VAT is a European-wide sales tax. As an EU member Malta is part of the European Value Added Tax (VAT) system which makes possible the registration of both Maltese and foreign companies for Maltese VAT. Registration in Malta is simple (one of the fastest in the EU) and since registration can be done in any EU country many clients prefer to register in Malta. The advantages of registration in Malta include fast turnaround times (around one week) and the affordability of accounting resources to prepare and file returns. VAT registration in one EU country means (in most cases) that VAT will not be charged by or to other EU countries under the reverse charge mechanism this means that VAT will not be a cost. The VAT rate in Malta is 18%. In almost all cases a trading company in Malta will need to register for VAT. For more information please see our main page on accountancy services in Malta.

VAT Schemes
Malta operates VAT schemes for the reduction of VAT on the purchase of pleasure vessels or aircraft (to as low as 5.4%) for our main article on Malta VAT leasing please see the relevant section regarding either vessels or aircraft.

Accounts and Audit

Preparation of Accounts
The preparation of accounts can be done by any person but since all Maltese companies must prepare audited accounts and these accounts must be filed it is generally advisable to have an accountant provide this service. For simple companies with limited or no trading activity the accounting may be included with the audit fee and the client will not save money by preparing the accounts themselves since the accountants will need to review them in any case. The fees for accounting in Malta are very reasonable and amongst the lowest in the European Union.

All Maltese companies must prepare audited accounts but the cost is highly competitive, one of the lowest in the European Union. For simple companies with limited or no transactions the fees for accounts may be included with the audit. Many accountants also offer generous packages for accounting for multiple companies as may be necessary if a Maltese two tier structure is adopted.

Maltese employees are liable to income tax only if they are resident in Malta and (excepting Maltese nationals) are taxed only on income arising in or remitted to Malta. Maltese income tax is charged on a tiered basis up to 35% but since little or no income may be chargeable the effective rate can be much lower or nil. Aside from income tax Malta has one of the lowest social security rates in Europe which is capped at around 3,500 EUR annually (total of employer and employee contributions). An EU citizen can pay their Social Security in any member state and many foreign nationals prefer to pay in Malta. Maltese residency is straightforward for European Union citizens who have a Treaty of Rome right to live and work in Malta without the the need for work permits or residency permits. Non-EU citizens can become resident on a number of grounds including following the grant of a work permit and such residency may grant some freedom of movement within the Schengen area. Malta imposes no restrictions on the movement in or out of capital and if part of the EU no restriction can be imposed by the outbound country either. Please see our main article on residency for more details.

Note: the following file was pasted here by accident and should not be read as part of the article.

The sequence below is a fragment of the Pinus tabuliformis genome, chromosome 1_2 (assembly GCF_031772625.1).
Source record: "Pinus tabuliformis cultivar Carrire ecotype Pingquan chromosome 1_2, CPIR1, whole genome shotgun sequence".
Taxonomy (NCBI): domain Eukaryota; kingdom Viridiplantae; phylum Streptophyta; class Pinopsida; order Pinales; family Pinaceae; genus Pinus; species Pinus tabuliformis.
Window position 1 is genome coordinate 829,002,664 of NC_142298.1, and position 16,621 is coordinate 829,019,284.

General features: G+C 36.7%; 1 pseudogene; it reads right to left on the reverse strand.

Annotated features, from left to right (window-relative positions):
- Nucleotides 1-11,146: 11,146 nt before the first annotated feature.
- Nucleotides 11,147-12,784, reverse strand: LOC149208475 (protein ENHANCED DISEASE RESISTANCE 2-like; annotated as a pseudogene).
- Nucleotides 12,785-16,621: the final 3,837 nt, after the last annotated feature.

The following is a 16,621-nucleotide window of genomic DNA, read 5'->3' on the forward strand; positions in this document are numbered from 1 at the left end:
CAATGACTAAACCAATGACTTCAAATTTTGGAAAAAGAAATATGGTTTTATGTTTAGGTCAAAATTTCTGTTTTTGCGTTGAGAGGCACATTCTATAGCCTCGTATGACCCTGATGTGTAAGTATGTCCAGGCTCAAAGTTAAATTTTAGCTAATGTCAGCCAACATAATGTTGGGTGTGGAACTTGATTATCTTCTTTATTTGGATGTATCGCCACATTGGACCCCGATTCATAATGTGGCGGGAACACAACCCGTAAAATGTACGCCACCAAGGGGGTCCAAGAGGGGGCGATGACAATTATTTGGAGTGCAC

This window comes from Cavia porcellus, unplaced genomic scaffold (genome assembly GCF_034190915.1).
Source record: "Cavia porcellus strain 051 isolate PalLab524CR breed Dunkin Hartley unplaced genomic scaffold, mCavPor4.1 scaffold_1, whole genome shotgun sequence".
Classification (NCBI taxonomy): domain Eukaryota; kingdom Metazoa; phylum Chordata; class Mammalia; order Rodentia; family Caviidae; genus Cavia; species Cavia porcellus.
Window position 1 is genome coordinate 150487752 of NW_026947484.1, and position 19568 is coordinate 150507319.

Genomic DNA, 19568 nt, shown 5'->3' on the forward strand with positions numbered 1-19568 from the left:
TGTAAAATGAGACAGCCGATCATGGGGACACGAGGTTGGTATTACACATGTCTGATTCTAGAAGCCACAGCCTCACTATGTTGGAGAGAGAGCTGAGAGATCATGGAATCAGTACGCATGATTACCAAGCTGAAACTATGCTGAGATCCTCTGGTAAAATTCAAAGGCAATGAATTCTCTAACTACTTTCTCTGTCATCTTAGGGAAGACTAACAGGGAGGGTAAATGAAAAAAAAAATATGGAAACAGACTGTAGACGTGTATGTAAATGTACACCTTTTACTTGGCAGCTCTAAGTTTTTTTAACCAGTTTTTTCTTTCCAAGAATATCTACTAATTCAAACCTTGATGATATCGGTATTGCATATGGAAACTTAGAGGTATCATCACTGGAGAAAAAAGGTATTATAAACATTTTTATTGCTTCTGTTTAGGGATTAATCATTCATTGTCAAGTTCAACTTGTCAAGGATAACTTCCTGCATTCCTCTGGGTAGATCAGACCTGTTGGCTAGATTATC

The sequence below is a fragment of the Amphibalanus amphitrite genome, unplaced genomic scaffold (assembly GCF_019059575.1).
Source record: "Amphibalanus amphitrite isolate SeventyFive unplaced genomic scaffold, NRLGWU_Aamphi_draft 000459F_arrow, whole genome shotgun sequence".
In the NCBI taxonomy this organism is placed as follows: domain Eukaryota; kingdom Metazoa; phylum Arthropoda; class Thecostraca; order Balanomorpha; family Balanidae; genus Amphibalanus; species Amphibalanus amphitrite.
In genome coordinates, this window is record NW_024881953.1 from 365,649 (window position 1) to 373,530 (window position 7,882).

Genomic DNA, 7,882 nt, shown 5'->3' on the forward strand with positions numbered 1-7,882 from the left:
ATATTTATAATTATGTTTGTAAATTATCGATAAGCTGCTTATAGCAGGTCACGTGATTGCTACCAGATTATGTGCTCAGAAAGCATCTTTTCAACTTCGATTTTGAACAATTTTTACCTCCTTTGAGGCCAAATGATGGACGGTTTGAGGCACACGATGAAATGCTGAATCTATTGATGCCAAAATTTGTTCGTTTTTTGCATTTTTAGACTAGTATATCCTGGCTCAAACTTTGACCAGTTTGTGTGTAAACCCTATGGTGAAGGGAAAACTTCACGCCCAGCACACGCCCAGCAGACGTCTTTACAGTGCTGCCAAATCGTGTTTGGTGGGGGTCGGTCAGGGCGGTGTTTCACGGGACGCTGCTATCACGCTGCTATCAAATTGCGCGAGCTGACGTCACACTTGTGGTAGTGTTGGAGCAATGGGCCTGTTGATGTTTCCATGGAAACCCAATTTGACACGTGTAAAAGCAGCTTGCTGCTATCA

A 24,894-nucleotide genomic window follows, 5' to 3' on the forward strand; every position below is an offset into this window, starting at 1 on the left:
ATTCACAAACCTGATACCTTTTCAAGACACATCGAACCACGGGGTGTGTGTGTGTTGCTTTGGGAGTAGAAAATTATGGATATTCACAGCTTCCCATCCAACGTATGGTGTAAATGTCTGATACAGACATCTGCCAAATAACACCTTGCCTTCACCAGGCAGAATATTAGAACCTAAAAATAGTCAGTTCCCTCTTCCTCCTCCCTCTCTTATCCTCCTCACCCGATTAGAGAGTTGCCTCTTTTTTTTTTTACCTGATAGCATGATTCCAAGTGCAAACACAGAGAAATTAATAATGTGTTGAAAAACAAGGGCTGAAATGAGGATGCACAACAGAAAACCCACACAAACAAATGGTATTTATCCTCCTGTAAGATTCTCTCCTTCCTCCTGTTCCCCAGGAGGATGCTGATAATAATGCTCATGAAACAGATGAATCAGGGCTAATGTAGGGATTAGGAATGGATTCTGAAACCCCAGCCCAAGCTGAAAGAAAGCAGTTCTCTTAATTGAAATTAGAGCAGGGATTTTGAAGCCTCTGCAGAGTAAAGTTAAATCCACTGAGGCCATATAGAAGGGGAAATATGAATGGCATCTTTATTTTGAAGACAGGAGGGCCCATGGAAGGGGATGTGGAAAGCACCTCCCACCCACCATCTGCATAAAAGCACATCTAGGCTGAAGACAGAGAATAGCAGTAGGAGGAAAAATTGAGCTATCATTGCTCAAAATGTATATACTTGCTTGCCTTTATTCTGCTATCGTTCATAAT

Annual Reporting
Aside from accounts (explained above) Maltese companies must submit an annual return to the companies registry. This document together with the accounts makes up the public record of the company. Matters which are included therein are listed below.

Matters of Public Record
The following matters are public record in Malta:

The trading purpose of the company is public record.

Audited accounts are public record.

Registers of the company such as mortgages, directors, secretaries, shareholders are all public record. For privacy local directors may be used as well as nominee shareholders (for a discussion on the pros and cons of using nominee shareholders please see our main article on Maltese nominees).

Shelf companies
Shelf companies are companies which have been formed for some time and can be bought by clients. The reasons for using a shelf company are usually either extreme urgency (a contract must be signed today and cannot wait for incorporation) or give the impression that the company has an established trading history. Shelf companies are not very popular in Malta since formation is so fast and straightforward but some service providers may have them available. The purchase of a shelf company attracts a premium over formation to offset the back filing which the service provider has attended to during the company’s life.

Local Phone Number/Domain Registration/Website
Registration of a local phone number, a domain (for emails and/or webhosting) are all discussed in the main section on business incubation in Malta.